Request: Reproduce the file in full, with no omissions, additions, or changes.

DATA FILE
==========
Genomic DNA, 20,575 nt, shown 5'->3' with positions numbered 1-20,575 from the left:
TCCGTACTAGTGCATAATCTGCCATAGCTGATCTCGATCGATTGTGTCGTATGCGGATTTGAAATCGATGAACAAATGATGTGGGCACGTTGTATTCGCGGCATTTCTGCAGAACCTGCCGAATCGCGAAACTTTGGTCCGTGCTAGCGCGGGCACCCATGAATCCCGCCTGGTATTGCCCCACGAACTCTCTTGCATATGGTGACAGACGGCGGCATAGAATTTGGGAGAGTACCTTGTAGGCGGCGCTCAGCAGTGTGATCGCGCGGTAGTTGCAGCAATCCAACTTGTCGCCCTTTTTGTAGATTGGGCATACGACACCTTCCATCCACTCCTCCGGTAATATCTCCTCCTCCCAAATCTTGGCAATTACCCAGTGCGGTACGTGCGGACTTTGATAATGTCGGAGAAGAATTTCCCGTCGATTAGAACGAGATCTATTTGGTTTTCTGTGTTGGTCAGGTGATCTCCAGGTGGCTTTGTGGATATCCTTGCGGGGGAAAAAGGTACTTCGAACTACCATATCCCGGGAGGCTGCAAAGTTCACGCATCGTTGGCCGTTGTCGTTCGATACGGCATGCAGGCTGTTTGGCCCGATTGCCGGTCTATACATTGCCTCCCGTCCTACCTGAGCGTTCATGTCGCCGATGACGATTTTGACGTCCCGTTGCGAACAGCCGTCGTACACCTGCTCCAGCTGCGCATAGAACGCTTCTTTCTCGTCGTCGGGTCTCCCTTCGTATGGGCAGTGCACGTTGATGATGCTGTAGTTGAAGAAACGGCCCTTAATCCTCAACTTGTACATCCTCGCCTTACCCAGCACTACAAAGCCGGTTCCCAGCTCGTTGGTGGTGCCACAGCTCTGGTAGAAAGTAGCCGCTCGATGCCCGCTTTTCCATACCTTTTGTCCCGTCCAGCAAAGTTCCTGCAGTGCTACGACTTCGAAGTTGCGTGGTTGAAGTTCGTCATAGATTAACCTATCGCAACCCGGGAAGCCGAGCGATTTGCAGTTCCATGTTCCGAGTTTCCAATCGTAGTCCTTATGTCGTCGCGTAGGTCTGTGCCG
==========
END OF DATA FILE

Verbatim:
Genomic DNA, 20,575 nt, shown 5'->3' with positions numbered 1-20,575 from the left:
TCCGTACTAGTGCATAATCTGCCATAGCTGATCTCGATCGATTGTGTCGTATGCGGATTTGAAATCGATGAACAAATGATGTGGGCACGTTGTATTCGCGGCATTTCTGCAGAACCTGCCGAATCGCGAAACTTTGGTCCGTGCTAGCGCGGGCACCCATGAATCCCGCCTGGTATTGCCCCACGAACTCTCTTGCATATGGTGACAGACGGCGGCATAGAATTTGGGAGAGTACCTTGTAGGCGGCGCTCAGCAGTGTGATCGCGCGGTAGTTGCAGCAATCCAACTTGTCGCCCTTTTTGTAGATTGGGCATACGACACCTTCCATCCACTCCTCCGGTAATATCTCCTCCTCCCAAATCTTGGCAATTACCCAGTGCGGTACGTGCGGACTTTGATAATGTCGGAGAAGAATTTCCCGTCGATTAGAACGAGATCTATTTGGTTTTCTGTGTTGGTCAGGTGATCTCCAGGTGGCTTTGTGGATATCCTTGCGGGGGAAAAAGGTACTTCGAACTACCATATCCCGGGAGGCTGCAAAGTTCACGCATCGTTGGCCGTTGTCGTTCGATACGGCATGCAGGCTGTTTGGCCCGATTGCCGGTCTATACATTGCCTCCCGTCCTACCTGAGCGTTCATGTCGCCGATGACGATTTTGACGTCCCGTTGCGAACAGCCGTCGTACACCTGCTCCAGCTGCGCATAGAACGCTTCTTTCTCGTCGTCGGGTCTCCCTTCGTATGGGCAGTGCACGTTGATGATGCTGTAGTTGAAGAAACGGCCCTTAATCCTCAACTTGTACATCCTCGCCTTACCCAGCACTACAAAGCCGGTTCCCAGCTCGTTGGTGGTGCCACAGCTCTGGTAGAAAGTAGCCGCTCGATGCCCGCTTTTCCATACCTTTTGTCCCGTCCAGCAAAGTTCCTGCAGTGCTACGACTTCGAAGTTGCGTGGTTGAAGTTCGTCATAGATTAACCTATCGCAACCCGGGAAGCCGAGCGATTTGCAGTTCCATGTTCCGAGTTTCCAATCGTAGTCCTTATGTCGTCGCGTAGGTCTGTGCCG